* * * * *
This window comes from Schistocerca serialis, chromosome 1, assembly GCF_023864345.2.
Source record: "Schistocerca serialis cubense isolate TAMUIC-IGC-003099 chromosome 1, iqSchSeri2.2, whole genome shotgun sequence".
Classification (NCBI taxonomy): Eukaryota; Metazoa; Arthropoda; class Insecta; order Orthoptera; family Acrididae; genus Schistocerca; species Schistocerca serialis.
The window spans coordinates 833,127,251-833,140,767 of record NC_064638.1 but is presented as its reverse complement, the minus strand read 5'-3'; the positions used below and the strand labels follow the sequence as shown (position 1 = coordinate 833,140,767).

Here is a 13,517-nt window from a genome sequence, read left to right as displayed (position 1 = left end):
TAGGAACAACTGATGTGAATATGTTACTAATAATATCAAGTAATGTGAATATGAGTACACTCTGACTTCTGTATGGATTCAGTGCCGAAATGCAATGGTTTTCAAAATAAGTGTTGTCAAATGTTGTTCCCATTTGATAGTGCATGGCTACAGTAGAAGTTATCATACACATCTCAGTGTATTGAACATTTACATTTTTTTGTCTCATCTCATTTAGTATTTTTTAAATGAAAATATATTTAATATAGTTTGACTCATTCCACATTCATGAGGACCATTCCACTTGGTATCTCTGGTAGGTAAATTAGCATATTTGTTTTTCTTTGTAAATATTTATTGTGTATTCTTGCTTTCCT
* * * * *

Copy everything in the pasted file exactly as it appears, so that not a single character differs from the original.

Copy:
This window comes from Schistocerca serialis, chromosome 1, assembly GCF_023864345.2.
Source record: "Schistocerca serialis cubense isolate TAMUIC-IGC-003099 chromosome 1, iqSchSeri2.2, whole genome shotgun sequence".
Classification (NCBI taxonomy): Eukaryota; Metazoa; Arthropoda; class Insecta; order Orthoptera; family Acrididae; genus Schistocerca; species Schistocerca serialis.
The window spans coordinates 833,127,251-833,140,767 of record NC_064638.1 but is presented as its reverse complement, the minus strand read 5'-3'; the positions used below and the strand labels follow the sequence as shown (position 1 = coordinate 833,140,767).

Here is a 13,517-nt window from a genome sequence, read left to right as displayed (position 1 = left end):
TAGGAACAACTGATGTGAATATGTTACTAATAATATCAAGTAATGTGAATATGAGTACACTCTGACTTCTGTATGGATTCAGTGCCGAAATGCAATGGTTTTCAAAATAAGTGTTGTCAAATGTTGTTCCCATTTGATAGTGCATGGCTACAGTAGAAGTTATCATACACATCTCAGTGTATTGAACATTTACATTTTTTTGTCTCATCTCATTTAGTATTTTTTAAATGAAAATATATTTAATATAGTTTGACTCATTCCACATTCATGAGGACCATTCCACTTGGTATCTCTGGTAGGTAAATTAGCATATTTGTTTTTCTTTGTAAATATTTATTGTGTATTCTTGCTTTCCT